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Deadliest mistakes identified for teen drivers

 


Over the past five years, teen drivers were involved in nearly 14,000 fatal crashes and more than 4,200 of those crashes involved speeding. According to a new AAA survey of driving instructors, speeding is one of the top three mistakes teens make when learning to drive. With 65 percent of those instructors also reporting that parents today are worse at preparing their teens to drive compared to a decade ago. AAA encourages parents that their involvement is key to preventing deadly mistakes behind the wheel.

“Nearly two-thirds of people injured or killed in a crash involving a teen driver are people other than the teen,” said Dan Coon, AAA Washington’s Traffic Safety Programs Manager. “Involved parents really can help save lives, so it’s important for parents to coach their teens to slow down, as well as to avoid other common mistakes.”

In Washington State, teen drivers were involved in 55 fatal crashes and 291 serious injury collisions in 2014. That’s one fatality and five serious injury collisions a week that was caused by a teen driver.

In the survey, Skills of Novice Teen Drivers, 142 driving instructors revealed the top three mistakes teens make when learning to drive:

• Speeding: Traveling over posted speed limits or too fast for road conditions.

• Distraction: Interacting with a cell phone, talking with passengers or looking at other objects in the vehicle.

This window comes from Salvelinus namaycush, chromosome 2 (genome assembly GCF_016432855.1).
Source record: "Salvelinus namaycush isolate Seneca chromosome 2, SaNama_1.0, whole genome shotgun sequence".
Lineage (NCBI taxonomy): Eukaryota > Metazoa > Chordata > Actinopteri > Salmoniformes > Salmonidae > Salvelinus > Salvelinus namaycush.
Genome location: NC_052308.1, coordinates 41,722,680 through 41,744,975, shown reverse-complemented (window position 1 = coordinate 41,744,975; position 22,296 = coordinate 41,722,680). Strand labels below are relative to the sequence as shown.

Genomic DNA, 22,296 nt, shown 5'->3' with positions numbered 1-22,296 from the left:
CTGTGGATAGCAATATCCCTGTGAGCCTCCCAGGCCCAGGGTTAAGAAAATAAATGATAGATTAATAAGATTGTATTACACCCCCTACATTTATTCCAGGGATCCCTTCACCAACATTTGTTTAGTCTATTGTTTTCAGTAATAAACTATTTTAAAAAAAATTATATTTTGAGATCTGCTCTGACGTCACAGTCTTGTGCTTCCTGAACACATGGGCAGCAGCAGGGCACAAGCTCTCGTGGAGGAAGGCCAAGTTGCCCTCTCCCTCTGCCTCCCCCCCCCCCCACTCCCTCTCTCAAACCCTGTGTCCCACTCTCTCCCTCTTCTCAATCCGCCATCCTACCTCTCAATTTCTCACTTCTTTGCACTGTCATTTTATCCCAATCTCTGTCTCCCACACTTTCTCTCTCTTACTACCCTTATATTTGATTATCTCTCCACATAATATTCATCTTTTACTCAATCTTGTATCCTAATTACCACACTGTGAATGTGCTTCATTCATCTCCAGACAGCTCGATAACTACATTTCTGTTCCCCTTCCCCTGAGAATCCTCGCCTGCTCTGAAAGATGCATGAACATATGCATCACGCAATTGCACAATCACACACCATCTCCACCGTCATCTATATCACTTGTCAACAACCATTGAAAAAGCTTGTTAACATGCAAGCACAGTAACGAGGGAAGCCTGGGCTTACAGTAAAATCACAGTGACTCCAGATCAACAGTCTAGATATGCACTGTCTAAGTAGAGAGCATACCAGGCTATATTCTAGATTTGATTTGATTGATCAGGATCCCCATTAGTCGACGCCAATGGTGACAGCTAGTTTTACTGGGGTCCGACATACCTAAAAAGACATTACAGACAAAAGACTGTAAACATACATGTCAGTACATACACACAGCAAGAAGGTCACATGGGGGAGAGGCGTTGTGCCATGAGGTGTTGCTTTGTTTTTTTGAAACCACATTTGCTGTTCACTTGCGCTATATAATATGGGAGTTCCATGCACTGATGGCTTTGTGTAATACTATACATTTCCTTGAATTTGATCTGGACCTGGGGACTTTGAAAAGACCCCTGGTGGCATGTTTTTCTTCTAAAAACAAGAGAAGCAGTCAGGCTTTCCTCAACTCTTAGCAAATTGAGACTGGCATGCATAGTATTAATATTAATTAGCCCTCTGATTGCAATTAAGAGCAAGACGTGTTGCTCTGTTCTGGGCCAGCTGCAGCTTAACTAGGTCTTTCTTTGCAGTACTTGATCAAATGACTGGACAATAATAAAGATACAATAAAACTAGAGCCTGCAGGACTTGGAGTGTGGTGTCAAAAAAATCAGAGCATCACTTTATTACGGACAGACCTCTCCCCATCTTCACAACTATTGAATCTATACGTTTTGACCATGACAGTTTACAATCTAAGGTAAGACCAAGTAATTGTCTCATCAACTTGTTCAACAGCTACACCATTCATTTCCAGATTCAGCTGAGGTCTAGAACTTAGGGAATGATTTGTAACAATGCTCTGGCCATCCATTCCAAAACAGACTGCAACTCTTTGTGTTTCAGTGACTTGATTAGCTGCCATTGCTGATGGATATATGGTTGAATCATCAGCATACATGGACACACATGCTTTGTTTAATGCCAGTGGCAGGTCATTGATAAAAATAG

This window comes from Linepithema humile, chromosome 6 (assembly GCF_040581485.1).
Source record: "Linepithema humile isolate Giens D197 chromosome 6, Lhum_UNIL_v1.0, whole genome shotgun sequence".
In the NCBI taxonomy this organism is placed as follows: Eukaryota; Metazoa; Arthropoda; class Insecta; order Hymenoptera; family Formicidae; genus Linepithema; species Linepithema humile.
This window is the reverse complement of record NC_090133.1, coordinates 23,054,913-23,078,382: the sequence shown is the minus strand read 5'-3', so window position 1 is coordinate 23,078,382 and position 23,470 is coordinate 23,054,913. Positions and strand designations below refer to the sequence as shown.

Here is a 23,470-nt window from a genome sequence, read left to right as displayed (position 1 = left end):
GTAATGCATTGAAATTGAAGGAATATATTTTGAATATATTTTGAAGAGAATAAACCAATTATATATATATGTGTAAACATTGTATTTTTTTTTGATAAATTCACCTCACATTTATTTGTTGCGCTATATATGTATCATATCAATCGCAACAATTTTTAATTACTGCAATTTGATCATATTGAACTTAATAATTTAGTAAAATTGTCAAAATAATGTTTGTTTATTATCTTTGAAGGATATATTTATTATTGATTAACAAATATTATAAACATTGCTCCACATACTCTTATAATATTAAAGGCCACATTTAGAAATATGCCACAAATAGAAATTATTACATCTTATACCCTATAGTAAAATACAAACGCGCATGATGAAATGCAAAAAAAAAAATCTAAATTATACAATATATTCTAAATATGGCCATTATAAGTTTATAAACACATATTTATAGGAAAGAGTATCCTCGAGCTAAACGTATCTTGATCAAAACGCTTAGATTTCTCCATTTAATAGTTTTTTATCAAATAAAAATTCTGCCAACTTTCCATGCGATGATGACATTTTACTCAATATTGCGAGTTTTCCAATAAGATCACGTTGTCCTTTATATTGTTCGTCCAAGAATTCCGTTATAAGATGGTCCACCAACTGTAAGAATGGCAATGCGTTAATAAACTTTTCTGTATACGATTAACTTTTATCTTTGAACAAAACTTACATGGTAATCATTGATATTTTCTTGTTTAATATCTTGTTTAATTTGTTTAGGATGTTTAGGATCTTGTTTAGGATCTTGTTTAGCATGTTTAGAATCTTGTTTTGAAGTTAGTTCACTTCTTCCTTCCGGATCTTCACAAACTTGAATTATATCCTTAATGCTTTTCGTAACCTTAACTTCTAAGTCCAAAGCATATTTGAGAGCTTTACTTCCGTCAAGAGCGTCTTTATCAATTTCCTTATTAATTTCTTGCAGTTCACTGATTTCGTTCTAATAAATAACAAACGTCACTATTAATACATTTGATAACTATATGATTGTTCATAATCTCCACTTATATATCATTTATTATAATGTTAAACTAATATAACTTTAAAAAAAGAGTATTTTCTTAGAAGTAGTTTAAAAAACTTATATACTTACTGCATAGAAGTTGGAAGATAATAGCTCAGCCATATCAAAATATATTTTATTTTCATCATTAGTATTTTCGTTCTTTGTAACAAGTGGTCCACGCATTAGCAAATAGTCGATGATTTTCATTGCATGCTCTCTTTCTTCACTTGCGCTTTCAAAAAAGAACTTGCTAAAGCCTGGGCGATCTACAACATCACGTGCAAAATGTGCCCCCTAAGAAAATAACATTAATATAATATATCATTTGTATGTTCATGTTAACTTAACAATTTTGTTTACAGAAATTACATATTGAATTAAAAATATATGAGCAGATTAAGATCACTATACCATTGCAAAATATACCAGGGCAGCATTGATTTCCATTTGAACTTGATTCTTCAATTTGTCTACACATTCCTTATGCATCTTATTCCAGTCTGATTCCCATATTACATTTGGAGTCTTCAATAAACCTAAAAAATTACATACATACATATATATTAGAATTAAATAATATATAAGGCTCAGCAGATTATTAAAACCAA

• Poor Visual Scanning: Driving with tunnel vision and not properly scanning the road for risks or hazards.

“We all know that the combination of inexperience and risk taking can be a deadly one,” continued Coon. “Parents need to understand the common mistakes teens are making and take the time to help their teens learn how to stay safer on the road when they are learning to drive.”

In addition to revealing that parents today are worse at preparing their teens to drive than they were 10 years ago, driving instructors report that parents often set a bad example through their own behaviors. A recent survey from the AAA Foundation for Traffic Safety found that drivers aged 35-55 commonly report dangerous behaviors when behind the wheel.

• 77 percent of drivers aged 35-55 reported talking on a cell phone while driving, compared to 68 percent of teen drivers.

• A similar proportion of teens and drivers aged 35-55 reported driving 15 mph over the speed limit on a freeway (45 percent and 46 percent, respectively).

“Parents play a major role in keeping our roads safe,” continued Cook. “Most teens are learning important driving skills from watching their parents and they are picking up bad behaviors along with the good ones. So it’s up to today’s parents to set a good example.”

 

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